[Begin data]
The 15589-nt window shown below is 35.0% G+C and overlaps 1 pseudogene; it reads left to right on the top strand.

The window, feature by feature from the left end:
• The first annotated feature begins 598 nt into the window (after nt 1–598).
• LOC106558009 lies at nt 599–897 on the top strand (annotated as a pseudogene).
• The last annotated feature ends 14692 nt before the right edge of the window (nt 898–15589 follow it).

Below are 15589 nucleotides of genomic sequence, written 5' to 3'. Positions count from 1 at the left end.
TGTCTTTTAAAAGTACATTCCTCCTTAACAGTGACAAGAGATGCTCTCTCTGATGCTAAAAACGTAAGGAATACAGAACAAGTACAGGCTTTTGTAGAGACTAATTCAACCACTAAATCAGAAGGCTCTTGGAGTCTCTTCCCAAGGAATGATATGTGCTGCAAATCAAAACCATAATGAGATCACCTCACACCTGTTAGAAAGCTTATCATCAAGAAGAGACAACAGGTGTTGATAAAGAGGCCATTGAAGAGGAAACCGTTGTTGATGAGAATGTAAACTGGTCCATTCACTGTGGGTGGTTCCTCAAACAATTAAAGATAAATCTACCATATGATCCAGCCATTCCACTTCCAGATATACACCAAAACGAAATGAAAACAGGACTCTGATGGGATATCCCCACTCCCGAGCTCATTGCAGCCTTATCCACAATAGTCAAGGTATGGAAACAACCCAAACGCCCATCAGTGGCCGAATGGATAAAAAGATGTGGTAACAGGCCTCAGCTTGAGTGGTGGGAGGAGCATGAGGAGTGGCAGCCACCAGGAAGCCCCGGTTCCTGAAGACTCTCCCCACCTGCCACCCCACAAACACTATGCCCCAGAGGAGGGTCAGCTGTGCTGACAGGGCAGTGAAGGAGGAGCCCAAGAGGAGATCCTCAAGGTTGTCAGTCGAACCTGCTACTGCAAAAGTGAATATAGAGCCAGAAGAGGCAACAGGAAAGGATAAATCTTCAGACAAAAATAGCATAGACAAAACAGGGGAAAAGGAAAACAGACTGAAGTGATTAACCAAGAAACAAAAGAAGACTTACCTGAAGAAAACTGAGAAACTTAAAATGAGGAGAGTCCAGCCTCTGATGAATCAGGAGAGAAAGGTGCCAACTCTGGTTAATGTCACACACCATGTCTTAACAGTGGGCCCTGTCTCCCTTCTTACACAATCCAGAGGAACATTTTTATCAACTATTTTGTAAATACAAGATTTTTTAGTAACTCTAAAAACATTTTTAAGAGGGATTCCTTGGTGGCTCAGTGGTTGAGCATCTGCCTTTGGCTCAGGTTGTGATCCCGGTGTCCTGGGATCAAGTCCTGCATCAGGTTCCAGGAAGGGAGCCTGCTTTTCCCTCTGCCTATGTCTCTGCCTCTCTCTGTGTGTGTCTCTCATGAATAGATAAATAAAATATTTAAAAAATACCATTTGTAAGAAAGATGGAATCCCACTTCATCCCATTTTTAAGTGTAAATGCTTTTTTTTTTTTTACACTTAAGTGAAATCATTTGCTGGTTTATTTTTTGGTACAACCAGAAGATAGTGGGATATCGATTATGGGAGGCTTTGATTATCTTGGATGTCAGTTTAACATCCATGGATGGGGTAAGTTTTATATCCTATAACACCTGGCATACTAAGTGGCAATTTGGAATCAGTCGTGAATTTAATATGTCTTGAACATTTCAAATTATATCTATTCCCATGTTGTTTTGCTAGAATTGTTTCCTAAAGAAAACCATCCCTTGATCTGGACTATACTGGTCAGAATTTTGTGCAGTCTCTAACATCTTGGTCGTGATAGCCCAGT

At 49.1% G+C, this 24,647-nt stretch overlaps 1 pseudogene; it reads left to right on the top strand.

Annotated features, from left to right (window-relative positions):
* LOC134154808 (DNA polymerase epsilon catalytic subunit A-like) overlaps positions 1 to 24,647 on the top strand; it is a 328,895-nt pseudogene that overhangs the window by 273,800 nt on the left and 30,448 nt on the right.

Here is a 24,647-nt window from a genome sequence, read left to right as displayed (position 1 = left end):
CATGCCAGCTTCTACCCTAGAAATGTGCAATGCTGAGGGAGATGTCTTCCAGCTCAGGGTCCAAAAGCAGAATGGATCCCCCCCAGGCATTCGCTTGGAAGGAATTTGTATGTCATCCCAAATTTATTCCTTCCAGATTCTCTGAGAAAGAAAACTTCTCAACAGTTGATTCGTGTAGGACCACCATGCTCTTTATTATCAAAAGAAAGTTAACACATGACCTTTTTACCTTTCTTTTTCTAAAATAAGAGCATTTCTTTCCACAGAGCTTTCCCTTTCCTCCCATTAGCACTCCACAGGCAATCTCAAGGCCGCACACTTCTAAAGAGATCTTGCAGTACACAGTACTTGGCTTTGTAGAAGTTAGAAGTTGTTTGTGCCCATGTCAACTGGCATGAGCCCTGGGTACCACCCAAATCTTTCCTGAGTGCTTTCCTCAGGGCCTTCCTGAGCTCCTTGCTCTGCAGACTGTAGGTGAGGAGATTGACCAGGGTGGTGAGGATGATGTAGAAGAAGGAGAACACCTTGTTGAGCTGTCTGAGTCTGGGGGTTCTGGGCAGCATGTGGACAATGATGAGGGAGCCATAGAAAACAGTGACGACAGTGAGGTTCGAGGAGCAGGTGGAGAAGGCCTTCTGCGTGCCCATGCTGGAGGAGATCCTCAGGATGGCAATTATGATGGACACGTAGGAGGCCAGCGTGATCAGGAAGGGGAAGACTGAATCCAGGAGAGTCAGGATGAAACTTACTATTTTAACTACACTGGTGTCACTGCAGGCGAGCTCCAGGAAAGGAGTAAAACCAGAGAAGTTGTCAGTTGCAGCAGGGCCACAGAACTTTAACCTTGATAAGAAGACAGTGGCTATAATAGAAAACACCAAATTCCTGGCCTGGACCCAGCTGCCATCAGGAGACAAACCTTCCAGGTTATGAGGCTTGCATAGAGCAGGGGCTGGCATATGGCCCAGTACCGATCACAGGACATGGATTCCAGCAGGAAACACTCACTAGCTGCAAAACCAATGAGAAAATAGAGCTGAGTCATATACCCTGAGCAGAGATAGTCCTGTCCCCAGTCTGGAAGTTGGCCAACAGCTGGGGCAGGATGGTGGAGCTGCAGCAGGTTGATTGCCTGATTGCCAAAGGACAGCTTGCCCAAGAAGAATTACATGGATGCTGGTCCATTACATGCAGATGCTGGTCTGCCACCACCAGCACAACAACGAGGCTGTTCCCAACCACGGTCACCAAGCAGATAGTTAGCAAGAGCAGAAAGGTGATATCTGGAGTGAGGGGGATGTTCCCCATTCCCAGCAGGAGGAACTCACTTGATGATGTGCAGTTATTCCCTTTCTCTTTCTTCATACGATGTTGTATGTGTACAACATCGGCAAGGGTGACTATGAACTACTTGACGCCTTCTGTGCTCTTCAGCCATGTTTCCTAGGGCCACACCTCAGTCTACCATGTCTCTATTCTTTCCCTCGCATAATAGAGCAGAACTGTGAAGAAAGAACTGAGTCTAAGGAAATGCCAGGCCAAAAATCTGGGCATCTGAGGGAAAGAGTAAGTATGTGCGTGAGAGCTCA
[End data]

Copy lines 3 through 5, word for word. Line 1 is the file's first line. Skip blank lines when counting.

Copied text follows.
• The first annotated feature begins 598 nt into the window (after nt 1–598).
• LOC106558009 lies at nt 599–897 on the top strand (annotated as a pseudogene).
• The last annotated feature ends 14692 nt before the right edge of the window (nt 898–15589 follow it).